We all know about the civil rights movement. We all know the story of women’s suffrage. At least I think most of us. Stories of hope, and the disability rights movement is right up there with our human rights and our freedoms, and we need to understand that story. And then, couple that with like you’re saying, understanding multiple identities and how frankly all of these conversations intersect and…
Beth Wiesendanger: We hope.
Alycia Anderson: …are connected in certain ways. And, when we start having those conversations and we find commonalities and understand that this our common ground, not the thing that separates us. And I think then we’re having a human-to-human experience of understanding.
Beth Wiesendanger: And I think it’s also important to remember, you know, there’s a very common phrase in the disability community in the advocacy space. Nothing for us without us. In so many ways, I mean, if you look at the civil rights movement in the 1960s, which of course did many amazing, wonderful, critical things for the world.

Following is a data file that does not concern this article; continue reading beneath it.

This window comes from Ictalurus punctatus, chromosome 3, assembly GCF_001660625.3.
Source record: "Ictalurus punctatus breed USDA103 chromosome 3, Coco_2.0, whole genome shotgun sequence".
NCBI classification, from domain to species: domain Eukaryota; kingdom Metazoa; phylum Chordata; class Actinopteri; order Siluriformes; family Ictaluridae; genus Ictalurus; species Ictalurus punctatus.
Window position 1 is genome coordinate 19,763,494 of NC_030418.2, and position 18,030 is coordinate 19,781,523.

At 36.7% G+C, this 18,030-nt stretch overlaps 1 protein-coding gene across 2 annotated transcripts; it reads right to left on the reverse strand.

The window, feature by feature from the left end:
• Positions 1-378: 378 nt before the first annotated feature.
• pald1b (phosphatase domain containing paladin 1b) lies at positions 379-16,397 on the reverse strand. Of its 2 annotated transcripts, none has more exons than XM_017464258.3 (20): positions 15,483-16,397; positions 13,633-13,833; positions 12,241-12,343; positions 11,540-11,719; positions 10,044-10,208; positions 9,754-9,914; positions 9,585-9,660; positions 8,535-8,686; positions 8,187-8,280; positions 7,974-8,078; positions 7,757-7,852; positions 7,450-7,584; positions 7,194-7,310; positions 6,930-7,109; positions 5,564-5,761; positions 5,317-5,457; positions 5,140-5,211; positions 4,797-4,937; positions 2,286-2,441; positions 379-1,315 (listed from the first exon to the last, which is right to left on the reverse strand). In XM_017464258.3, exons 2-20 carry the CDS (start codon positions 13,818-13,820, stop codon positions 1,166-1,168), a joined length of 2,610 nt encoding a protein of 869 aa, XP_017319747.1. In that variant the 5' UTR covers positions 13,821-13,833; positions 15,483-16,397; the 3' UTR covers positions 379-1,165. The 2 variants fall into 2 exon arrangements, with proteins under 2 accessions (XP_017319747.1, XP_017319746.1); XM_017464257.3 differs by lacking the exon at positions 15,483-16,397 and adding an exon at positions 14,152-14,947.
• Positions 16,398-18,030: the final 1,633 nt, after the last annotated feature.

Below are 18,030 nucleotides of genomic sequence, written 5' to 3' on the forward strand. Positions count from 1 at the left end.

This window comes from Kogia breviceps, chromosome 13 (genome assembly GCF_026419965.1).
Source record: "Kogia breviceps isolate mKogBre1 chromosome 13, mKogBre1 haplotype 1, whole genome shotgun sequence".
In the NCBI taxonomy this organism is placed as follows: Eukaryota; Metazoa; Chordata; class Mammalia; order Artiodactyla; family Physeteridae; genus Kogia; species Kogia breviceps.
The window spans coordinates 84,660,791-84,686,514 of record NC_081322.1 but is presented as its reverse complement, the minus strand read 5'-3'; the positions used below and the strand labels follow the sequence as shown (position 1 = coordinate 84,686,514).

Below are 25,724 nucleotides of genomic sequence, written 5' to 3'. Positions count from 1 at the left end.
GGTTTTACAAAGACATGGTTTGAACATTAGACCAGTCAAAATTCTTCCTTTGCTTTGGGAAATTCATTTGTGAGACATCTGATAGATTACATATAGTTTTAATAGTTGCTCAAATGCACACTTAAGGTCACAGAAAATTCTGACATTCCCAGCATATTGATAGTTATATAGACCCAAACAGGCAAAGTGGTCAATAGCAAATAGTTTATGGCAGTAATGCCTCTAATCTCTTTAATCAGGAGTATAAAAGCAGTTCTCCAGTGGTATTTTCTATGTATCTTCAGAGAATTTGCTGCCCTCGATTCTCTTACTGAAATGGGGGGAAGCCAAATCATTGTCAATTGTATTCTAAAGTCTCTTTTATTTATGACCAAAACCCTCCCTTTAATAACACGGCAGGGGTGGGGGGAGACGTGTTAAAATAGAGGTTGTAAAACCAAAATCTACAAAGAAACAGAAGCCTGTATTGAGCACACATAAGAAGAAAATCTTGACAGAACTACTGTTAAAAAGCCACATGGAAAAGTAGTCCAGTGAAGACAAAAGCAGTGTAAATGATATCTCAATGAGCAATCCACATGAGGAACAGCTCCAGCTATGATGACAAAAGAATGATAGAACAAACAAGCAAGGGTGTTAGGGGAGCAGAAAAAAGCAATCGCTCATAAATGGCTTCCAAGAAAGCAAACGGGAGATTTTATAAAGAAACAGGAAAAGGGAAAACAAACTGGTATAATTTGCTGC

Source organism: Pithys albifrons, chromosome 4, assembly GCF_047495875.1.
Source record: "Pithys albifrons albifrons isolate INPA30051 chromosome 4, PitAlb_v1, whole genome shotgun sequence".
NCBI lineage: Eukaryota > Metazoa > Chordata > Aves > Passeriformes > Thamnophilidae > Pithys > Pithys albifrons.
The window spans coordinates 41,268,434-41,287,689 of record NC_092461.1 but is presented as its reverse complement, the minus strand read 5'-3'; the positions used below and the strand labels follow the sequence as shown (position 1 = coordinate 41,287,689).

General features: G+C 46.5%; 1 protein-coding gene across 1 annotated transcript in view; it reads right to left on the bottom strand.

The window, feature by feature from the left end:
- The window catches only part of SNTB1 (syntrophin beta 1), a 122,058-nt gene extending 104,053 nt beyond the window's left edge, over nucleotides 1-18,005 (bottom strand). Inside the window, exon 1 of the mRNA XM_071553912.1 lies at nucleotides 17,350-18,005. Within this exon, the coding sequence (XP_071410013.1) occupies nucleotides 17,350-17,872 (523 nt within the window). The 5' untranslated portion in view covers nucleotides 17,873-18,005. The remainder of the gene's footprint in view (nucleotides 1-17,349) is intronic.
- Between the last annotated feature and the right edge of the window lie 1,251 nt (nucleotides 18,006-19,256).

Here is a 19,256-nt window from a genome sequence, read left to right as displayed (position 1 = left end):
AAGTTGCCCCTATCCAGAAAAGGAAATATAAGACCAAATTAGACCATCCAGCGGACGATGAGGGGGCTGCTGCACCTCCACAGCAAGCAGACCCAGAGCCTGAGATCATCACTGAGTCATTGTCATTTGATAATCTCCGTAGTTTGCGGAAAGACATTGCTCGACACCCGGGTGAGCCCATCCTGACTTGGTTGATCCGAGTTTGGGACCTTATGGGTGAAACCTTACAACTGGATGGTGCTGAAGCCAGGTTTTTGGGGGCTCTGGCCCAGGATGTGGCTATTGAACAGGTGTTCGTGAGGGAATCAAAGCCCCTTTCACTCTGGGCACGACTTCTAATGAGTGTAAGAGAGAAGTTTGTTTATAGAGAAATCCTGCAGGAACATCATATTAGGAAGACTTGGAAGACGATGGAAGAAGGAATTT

It did largely leave people with disabilities behind, and it wasn’t until the Rehabilitation Act in the 70s that the civil rights of people with disabilities were protected by law. We’re sort of seeing a lag in rights for one group then trickling down one decade later for people with disabilities.
Like, my call to action is for anybody listening who cares about inclusion, who cares about equity, which I’m sure you do because you’re listening to this, right?
Don’t leave out people with disabilities. Don’t leave their voices out of the conversation. Make sure they have a space at the table. Make sure that we don’t get thought about as an afterthought, don’t build something, and then add on something for us later.